SEARCH This Website

YOUNGISTAAN: Rule of the Candyfloss Young

© Hindi Cinema Blog


Election season is ring-a-ringing and the films coming out these last couple of weeks have been bowing to the debate atmosphere. 

Youngistaan is a film that presents the premise of having India ruled by one of its foreign-educated nationals. It is essentially a love story set in the backdrop of Indian politics. 28 year old game developer Abhimanyu Kaul is a young and independent NRI. He lives in Japan with the love of his life, Anwita Chauhan, a bubbly, passionate and full of life summer intern.

Their happy and content life faces the test of time, when blood ties and the pressure of being born into the first family of India tears a young Abhimanyu between his love for Anwita and a promise made to his dying father, the Prime Minister of India.

Being a public figure, by reluctantly accepting to represent the governing party, much against his own wishes and at the cost of his private life, is a double-edged sword that Abhimanyu must walk on. The film travels with Abhimanyu, as he becomes the Prime Minister of India and struggles to balance his personal relationship with Anwita on one hand and the political resistance against him from within his party, on the other.

Thought of as an amateur and incapable of handling the issues at large by one and all, (except the ever faithful Akbar Patel, Secretary to the P.M), the film closes as a victorious Abhimanyu changes the course of events and turns the tide his way, through his hard work and learned leadership skills.

It would be missing the point to consider Youngistaan as a thought-provoking film that effectively adds much to the current political debate. The film is a romantic comedy that does not take itself seriously and is destined to the young of India.This said, I was left a tad disappointed with the fact that the political drama in the film was not as fleshed out and important as it could have been.

Jackky delivers a sincere performance, particularly in scenes with his father. However, it is veteran actors, Boman Irani and the late Farooq Sheikh (who does a refined craftsman job of his scenes as the Prime Minister’s personal assistant) who together carry the dramatic component of the film almost completely. 

Neha Sharma is a joy to see in a refreshing romcom although her character does not seem well scripted. In the scenes where her comic timing and talent shines, she seems in command of each frame and is someone to look out for in future films.

Youngistaan’s romantic dimension seems to be the best accomplished. Society’s judgment of the young PM’s live-in relationship with his girlfriend is much more developed than how to deal with corrupt officials, issues in Bharath’s villages or gender concerns, which are all pressing topics in these upcoming real-life elections.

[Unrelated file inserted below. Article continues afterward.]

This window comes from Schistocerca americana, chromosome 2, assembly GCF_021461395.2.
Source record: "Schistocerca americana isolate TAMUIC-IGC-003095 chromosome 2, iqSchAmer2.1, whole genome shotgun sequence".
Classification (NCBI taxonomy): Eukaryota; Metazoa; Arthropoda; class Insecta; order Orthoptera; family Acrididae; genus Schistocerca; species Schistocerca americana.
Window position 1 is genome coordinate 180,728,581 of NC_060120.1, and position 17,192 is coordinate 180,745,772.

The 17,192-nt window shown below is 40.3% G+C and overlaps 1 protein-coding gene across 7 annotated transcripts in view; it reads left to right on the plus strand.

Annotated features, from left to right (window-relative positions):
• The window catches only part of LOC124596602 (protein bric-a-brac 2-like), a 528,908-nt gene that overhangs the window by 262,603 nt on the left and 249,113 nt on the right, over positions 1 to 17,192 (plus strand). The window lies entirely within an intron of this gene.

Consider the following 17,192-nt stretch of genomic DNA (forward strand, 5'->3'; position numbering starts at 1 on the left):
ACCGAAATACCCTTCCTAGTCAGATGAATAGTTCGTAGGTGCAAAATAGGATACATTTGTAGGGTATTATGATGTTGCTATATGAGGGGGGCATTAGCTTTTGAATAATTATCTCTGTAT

Though the packaging of the film might be refreshing and its cinematography and editing commendable, I have not been completely seduced. “Could do better” would sum it up for me. The film has good intentions and potential. Its fantasy plot resembles other presidential “what if” films made in Hollywood such as Ivan Reitman’s Dave (1993). Sadly, it misses the mark due to loopholes in the script and several unnecessary dialogues. 

Additionally, Youngistaan's official website boasts a "pledge page", where Indian viewers are invited to take a pledge to become irrevocably involved in what happens in their country. This blogger wishes this level of commitment had been a bit more evident in the film itself, which would then push audiences to seek and take said pledge.

If you are young and are looking for some catchy choreographies and a fun romantic comedy that has loads of imagination, go hit the cinema hall with a bunch of friends. If you are looking for more depth, hold it right there and wait for the next political comedy-drama to hit the screens. 

Director:  Syed Ahmad Afzal
Producer: Vashu Bhagnani
Cast: Jackky Bhagnani, Neha Sharma, Farooq Sheikh, Boman Irani, Kayoze Irani, Mita Vashisht, Hamid Shah
Screenplay:  Syed Ahmad Afzal, Ramiz Ilham Khan, Maitrey Bajpai
Story: Syed Ahmad Afzal, Ramiz Ilham Khan, Maitrey Bajpai
Music Director: Jeet Ganguly,  Sneha Khanwalkar,  Shiraz Uppal,  Shree Isshq
Cinematography:  Amalendu Chaudhary

No comments:

Related Posts Plugin for WordPress, Blogger...